For the First Time in Three Years, Political Prisoner Narges Mohammadi Has Gone On Furlough
For the first time in more than three years, imprisoned human rights activist Narges Mohammadi was granted furlough for three days to visit her severely ill father, according to her lawyer Mahmoud Behzadi.
As soon as she left Evin Prison in Tehran on September 26, Mohammadi drove 210 miles west of the capital to the city of Zanjan, where her 85-year-old father has suffered three major brain seizures in the past year, Behzadi told the semi-official Iranian Students News Agency, ISNA.
Mohammadi’s mother, Ozra Bazargan, had written a letter to Tehran Prosecutor Abbas Jafari Dowlatabadi on September 11 requesting permission for her daughter to go on temporary leave so she could visit her “worried, sick, old father for just an hour.”
In 2017, Mohammadi refused an offer to go on furlough on the condition that she not to talk to media outlets or see anyone outside her immediate family.
Arrested in May 2015 after discussing Iran’s human rights issues with European Union’s foreign policy chief, the 46-year-old human rights advocate is serving a 16-year prison sentence for her public advocacy of women’s and human rights under the charges of “membership in the Defenders of Human Rights Center,” “assembly and collusion against national security,” and one year for “propaganda against the state.” She will be eligible for release after serving 10 years.
The attorney told ISNA that Mohammadi is eligible for parole but the request had not been approved.
On June 30, 2018, Mohammadi was hospitalized due to severe kidney pain and underwent tests for gallbladder and kidney stones. She was returned to prison after a few days and her request for furlough, to receive proper care outside the prison, was denied.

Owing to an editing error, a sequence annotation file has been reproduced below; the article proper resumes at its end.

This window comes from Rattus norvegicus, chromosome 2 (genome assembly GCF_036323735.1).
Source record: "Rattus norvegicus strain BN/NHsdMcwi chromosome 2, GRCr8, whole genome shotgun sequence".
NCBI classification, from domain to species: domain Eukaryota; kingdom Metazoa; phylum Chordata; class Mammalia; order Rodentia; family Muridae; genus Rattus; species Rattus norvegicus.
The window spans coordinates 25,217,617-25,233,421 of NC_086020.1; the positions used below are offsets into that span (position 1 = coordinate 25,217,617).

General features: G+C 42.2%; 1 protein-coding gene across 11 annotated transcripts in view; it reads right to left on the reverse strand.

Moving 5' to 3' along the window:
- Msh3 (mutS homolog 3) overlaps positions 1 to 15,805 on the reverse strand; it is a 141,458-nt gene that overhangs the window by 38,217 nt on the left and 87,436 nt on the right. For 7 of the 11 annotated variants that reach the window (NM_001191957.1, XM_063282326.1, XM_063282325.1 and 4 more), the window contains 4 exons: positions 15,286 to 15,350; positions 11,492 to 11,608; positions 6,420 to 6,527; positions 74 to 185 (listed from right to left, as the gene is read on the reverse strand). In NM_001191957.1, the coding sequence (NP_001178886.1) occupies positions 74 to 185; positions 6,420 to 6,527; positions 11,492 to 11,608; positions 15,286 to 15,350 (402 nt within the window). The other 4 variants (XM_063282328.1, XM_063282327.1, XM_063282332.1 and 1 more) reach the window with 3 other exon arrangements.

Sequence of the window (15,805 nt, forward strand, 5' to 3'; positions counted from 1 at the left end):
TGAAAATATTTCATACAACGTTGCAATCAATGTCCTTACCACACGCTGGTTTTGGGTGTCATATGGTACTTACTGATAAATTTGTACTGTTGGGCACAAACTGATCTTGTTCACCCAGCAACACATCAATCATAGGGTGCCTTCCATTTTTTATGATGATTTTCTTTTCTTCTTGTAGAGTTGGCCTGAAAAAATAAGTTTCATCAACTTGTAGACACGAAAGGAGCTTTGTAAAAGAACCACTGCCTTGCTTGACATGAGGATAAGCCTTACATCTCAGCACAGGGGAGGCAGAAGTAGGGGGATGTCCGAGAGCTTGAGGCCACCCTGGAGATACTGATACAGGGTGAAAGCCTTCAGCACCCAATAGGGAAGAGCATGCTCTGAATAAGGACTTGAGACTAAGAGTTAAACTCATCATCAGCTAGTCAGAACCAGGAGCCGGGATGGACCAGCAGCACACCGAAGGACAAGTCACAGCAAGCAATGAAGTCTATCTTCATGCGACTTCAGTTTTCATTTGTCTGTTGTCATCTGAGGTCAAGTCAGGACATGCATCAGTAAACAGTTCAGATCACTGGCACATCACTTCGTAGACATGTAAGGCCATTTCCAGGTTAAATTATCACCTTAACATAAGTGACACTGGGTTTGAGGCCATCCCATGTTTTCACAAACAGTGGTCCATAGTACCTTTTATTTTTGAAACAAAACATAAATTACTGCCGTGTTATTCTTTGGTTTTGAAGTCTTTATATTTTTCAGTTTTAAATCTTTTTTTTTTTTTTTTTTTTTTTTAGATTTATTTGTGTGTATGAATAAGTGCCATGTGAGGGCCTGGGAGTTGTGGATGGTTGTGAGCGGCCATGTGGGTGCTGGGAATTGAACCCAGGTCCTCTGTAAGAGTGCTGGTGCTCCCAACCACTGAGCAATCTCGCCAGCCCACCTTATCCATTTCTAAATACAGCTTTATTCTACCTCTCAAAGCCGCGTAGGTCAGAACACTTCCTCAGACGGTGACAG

Political prisoners in Iran, including elderly inmates, are singled out for harsh treatment, which often includes denial of medical care. The threat of withheld medical care has also been used as an intimidation tool against prisoners who have challenged the authorities or filed complaints.
Mohammadi, who was awarded the Per Anger Prize for her defense of human rights in Iran in 2011, was first arrested in 2009 and sentenced to 11 years in prison for the charges of “assembly and collusion against national security,” “membership in the Defenders of Human Rights Center,” and “propaganda against the state.”
Upon appeal, her sentence was reduced to six years behind bars and she was released from Zanjan Prison in 2013 on medical grounds.
She was arrested again on May 5, 2015, two weeks after meeting with Catherine Ashton, the European Union’s foreign policy chief at the time, at the Austrian Embassy in Tehran.
In September 2016, Branch 26 of the Tehran Appeals Court upheld a 16-year prison sentence against Mohammadi for the charges of, “membership in the [now banned] Defenders of Human Rights Center,” “assembly and collusion against national security,” and one year for “propaganda against the state.”
Mohammadi will be eligible for release after serving 10 years.